Arrests and torture of Syrian refugees returning home reported
Evidence grows of systemic abuse of vast numbers of Syrians going back from Europe
Civilians flee the city of Afrin in northern Syria on March 16th, 2018. A Turkish-led offensive to capture the Kurdish-majority enclave has forced 30,000 civilians from its main city in 24 hours. Photograph: George Ourfalian/AFP/Getty
More reports of the arrest and torture of refugees who return to government-held Syria have emerged, following an Irish Times investigation into reverse migration by refugees leaving Europe.
In December, The Irish Times revealed that a growing number of Syrian refugees are returning home from countries including Germany, Sweden and Denmark, for reasons including family reunification applications being rejected and problems integrating in their host countries.
Since then, The Irish Times has received information that least four returnees have been killed.
One man, who went back to Syria from Germany to care for his sick mother, went missing shortly after returning to his home in Damascus. The last his mother heard of him was when he phoned to say he was near the historic old part of the city – which has remained under government control. Eight months later, the man’s body was found in a street nearby, according to a friend. The family could not confirm who was responsible for the killing.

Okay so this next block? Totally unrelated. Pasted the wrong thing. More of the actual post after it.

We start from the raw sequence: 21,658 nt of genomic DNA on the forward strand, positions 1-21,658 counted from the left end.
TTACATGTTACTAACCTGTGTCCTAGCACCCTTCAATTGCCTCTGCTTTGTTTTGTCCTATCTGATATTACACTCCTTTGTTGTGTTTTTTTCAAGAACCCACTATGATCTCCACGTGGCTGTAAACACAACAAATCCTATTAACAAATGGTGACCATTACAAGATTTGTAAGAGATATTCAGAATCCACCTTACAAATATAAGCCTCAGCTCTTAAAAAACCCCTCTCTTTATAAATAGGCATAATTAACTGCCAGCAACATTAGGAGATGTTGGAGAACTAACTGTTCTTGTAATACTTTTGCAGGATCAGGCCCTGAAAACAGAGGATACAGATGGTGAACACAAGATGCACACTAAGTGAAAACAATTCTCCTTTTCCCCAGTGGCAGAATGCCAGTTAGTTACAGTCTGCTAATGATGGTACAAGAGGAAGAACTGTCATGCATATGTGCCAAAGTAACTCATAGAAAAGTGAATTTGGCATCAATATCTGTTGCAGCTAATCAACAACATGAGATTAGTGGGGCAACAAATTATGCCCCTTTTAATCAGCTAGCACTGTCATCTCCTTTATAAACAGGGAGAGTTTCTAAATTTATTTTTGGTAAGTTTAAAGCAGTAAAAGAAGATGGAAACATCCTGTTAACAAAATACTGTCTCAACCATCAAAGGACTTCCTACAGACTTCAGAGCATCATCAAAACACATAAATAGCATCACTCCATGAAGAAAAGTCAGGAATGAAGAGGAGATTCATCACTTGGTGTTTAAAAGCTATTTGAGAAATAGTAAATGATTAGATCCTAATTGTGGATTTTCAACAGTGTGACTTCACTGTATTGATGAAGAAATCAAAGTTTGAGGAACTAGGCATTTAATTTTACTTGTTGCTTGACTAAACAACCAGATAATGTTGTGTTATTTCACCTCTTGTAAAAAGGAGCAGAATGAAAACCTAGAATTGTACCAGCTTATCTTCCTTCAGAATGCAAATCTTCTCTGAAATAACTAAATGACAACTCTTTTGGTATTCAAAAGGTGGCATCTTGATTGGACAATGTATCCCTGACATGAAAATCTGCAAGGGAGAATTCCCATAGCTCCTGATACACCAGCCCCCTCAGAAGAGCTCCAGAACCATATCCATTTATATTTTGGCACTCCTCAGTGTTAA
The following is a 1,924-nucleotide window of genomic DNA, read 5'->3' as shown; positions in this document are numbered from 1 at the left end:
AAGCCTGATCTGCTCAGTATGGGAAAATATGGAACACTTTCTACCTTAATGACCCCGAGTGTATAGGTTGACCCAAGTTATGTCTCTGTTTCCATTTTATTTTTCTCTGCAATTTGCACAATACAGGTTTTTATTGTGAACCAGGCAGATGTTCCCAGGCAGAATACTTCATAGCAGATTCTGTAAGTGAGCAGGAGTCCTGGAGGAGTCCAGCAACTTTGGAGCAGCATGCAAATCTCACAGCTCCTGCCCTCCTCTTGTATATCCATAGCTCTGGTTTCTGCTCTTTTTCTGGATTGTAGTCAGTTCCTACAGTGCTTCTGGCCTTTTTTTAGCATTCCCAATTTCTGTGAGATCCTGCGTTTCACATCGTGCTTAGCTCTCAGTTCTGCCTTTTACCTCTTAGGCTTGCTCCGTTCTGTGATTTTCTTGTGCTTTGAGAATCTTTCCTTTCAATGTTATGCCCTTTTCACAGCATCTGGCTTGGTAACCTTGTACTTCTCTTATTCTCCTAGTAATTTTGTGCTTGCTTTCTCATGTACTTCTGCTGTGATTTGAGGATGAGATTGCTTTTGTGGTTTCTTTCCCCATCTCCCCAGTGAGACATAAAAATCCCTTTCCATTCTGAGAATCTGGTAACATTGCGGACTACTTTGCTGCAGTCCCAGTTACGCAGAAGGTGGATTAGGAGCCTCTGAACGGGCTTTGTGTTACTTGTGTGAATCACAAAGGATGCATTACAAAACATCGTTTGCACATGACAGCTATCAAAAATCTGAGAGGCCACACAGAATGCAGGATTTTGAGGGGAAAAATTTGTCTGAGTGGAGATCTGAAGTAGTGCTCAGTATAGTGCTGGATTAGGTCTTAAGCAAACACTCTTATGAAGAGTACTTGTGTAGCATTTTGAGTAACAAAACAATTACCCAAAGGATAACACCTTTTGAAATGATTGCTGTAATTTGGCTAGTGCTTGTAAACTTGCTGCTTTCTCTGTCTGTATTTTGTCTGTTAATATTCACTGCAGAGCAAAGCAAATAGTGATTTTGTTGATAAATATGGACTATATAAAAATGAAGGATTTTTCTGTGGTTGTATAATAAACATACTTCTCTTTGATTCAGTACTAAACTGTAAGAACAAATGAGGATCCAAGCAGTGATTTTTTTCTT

We also spoke to a Damascus-based lawyer who witnesses death certificates issued for inmates who die in military prisons.
The lawyer – who can’t be named because he fears repercussions – said he has received death certificates for three young men who had recently returned home from Europe, where they were living as refugees.
One returned to Damascus and two to government-held parts of Hama, a region in western Syria.
All three men were arrested less than three months after coming back, and they died in military prison between two and four months after that. The cause of death in each case was listed on official documentation as a “heart problem”.
Rights organisations have previously reported that explanations like “heart attack” and “respiratory issues” are regularly given for Syrian military detainees who die as a result of maltreatment and torture.
The Syrian government did not respond to multiple requests for comment.
Late last year, we visited Damascus and interviewed a man who was arrested at the city’s airport while going through immigration controls after returning from Germany. He was imprisoned for a month and violently interrogated, before being conscripted into the army to fight Islamic State.
We met the man while he was on medical leave, which was granted after his unit was hit by a suicide bomb which killed many of his fellow soldiers.
Other returnees have spoken to The Irish Times about having their passports confiscated so they cannot leave the country again, and being called in for regular questioning by the police, who accuse them of having connections with opposition figures in Europe.
The latest reports come as the Syrian army gradually gains control of the country, prompting discussion among European politicians about when some of the hundreds of thousands of Syrian refugees in Europe can begin to return home.